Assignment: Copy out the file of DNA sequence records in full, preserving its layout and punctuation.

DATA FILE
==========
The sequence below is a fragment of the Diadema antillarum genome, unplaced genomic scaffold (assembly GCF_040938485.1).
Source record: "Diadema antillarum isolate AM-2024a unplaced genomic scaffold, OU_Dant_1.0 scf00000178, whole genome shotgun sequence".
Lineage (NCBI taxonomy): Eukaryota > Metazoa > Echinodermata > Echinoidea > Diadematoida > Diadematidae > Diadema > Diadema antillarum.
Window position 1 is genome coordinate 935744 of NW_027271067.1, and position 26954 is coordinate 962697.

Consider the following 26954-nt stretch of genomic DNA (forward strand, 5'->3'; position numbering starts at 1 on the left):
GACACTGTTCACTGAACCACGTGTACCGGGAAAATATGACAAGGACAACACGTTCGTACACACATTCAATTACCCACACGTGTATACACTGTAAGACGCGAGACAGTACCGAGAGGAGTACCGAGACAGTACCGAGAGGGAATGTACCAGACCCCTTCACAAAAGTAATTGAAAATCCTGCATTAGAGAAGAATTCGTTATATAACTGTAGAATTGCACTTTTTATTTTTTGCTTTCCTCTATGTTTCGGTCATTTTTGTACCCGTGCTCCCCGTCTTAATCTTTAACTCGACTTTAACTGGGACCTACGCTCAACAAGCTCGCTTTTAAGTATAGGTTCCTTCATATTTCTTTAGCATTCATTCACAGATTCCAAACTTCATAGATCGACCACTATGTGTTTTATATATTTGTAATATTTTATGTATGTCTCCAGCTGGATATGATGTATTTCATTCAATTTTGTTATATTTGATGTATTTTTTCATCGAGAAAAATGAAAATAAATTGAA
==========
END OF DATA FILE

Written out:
The sequence below is a fragment of the Diadema antillarum genome, unplaced genomic scaffold (assembly GCF_040938485.1).
Source record: "Diadema antillarum isolate AM-2024a unplaced genomic scaffold, OU_Dant_1.0 scf00000178, whole genome shotgun sequence".
Lineage (NCBI taxonomy): Eukaryota > Metazoa > Echinodermata > Echinoidea > Diadematoida > Diadematidae > Diadema > Diadema antillarum.
Window position 1 is genome coordinate 935744 of NW_027271067.1, and position 26954 is coordinate 962697.

Consider the following 26954-nt stretch of genomic DNA (forward strand, 5'->3'; position numbering starts at 1 on the left):
GACACTGTTCACTGAACCACGTGTACCGGGAAAATATGACAAGGACAACACGTTCGTACACACATTCAATTACCCACACGTGTATACACTGTAAGACGCGAGACAGTACCGAGAGGAGTACCGAGACAGTACCGAGAGGGAATGTACCAGACCCCTTCACAAAAGTAATTGAAAATCCTGCATTAGAGAAGAATTCGTTATATAACTGTAGAATTGCACTTTTTATTTTTTGCTTTCCTCTATGTTTCGGTCATTTTTGTACCCGTGCTCCCCGTCTTAATCTTTAACTCGACTTTAACTGGGACCTACGCTCAACAAGCTCGCTTTTAAGTATAGGTTCCTTCATATTTCTTTAGCATTCATTCACAGATTCCAAACTTCATAGATCGACCACTATGTGTTTTATATATTTGTAATATTTTATGTATGTCTCCAGCTGGATATGATGTATTTCATTCAATTTTGTTATATTTGATGTATTTTTTCATCGAGAAAAATGAAAATAAATTGAA